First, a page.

Skip to main content

The Fed minutes released today reveal the central bank intends to start reducing its balance sheet by as much as $95 billion per month beginning in May. Investors ought to pay very close attention to this development because, for a very long time now, the Fed has effectively used its asset purchase program to suppress volatility across a variety of markets including the equity market. When the Fed has removed this volatility dampening system in the past, it has regularly led to a series of rolling ructions in the broad stock market. The most recent of these was the 2018-2020 period which began with the Volmageddon episode and ended with the Covid crash upon which the Fed reengaged its volatility suppression program in a massive way.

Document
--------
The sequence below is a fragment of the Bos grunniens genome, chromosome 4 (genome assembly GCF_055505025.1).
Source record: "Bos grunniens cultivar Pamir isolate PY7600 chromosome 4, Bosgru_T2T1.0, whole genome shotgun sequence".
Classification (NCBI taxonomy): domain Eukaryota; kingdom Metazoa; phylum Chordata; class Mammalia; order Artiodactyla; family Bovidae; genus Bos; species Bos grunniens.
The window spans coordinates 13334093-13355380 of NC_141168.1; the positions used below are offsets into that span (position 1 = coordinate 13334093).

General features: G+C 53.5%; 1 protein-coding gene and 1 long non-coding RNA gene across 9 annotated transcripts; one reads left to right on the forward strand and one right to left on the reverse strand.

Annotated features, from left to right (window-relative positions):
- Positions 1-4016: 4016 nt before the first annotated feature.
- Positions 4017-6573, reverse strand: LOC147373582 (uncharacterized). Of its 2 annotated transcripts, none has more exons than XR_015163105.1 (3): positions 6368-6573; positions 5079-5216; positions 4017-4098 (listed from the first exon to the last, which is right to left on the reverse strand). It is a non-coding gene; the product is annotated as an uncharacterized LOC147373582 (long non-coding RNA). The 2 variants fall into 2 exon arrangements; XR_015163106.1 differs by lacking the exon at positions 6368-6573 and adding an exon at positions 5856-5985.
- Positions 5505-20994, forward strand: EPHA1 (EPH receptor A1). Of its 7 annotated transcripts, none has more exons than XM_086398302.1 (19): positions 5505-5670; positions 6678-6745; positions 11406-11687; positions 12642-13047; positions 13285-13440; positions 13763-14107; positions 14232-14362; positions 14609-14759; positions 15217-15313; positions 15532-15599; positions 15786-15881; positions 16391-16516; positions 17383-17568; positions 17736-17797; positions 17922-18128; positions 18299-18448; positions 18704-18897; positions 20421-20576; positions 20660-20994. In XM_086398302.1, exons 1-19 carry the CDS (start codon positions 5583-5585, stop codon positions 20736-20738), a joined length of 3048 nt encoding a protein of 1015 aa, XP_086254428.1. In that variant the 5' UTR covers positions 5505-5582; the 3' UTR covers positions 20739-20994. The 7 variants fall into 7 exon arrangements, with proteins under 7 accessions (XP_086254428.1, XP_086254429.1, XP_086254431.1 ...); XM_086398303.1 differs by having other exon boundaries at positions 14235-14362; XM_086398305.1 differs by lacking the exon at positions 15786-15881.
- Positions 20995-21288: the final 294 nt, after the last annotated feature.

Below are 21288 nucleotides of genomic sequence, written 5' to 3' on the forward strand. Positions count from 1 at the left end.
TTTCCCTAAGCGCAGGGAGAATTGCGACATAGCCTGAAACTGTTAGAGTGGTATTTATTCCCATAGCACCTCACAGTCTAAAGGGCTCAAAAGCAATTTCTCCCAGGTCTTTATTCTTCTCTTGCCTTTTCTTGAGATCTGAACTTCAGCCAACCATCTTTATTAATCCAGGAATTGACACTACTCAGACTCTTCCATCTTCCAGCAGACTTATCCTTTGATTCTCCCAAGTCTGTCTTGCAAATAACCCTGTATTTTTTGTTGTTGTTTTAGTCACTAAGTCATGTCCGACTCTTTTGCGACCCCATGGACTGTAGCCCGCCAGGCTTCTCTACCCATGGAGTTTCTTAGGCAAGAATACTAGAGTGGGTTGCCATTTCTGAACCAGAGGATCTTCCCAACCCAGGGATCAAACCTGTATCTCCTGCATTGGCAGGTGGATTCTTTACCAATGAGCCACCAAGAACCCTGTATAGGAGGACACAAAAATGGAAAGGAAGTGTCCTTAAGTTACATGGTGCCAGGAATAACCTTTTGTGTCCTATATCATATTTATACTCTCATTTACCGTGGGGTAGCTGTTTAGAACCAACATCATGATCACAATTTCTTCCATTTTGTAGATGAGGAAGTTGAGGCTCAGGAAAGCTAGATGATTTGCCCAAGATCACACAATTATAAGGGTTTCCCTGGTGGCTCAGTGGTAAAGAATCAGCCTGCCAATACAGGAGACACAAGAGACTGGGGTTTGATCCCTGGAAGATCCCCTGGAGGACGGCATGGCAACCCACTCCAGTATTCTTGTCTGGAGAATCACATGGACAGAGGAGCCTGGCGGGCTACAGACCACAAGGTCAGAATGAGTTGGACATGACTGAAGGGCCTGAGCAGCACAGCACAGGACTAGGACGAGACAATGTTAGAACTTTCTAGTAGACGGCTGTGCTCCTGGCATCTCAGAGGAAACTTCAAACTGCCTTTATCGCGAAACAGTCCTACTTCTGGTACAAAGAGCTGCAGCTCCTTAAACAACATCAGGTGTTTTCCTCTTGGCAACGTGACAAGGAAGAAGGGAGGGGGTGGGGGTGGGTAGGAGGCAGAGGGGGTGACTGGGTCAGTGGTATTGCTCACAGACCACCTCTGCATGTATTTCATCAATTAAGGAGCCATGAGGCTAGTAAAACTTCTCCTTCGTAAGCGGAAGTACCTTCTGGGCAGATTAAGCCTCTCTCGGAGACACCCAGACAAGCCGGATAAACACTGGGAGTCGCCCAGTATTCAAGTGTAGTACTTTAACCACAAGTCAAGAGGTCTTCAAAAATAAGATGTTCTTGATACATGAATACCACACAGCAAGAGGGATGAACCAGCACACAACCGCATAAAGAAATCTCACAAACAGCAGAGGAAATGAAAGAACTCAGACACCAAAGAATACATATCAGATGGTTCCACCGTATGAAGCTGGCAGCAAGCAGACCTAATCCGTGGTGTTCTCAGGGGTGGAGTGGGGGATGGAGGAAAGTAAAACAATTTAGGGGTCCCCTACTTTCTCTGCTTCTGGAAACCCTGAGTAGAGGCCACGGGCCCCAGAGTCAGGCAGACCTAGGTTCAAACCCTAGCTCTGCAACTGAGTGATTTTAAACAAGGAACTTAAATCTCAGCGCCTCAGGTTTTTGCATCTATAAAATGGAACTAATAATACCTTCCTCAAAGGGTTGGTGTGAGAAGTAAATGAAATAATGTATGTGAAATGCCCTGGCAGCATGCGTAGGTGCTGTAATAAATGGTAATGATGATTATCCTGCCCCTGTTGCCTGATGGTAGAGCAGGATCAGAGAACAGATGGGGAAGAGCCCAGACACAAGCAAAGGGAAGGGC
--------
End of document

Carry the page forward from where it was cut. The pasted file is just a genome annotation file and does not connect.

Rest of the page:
Considering the fact that the magnitude of these ructions has grown with every subsequent removal and/or reversal of the asset purchase program, it only stands to reason that the greatest volatility explosion could still lie ahead of us. As Christopher Cole has put it, “Risk cannot be destroyed, it can only be shifted through time and redistributed in form.” It’s possible that Fed policy over the past decade, rather than destroy risk, has only managed to shift risks into the future. Now that rapidly rising inflation makes the continuation of the program untenable, those risks could now finally materialize in a way we haven’t seen as of yet. At the very least, it could mean that volatility in the stock market could be elevated for the foreseeable future.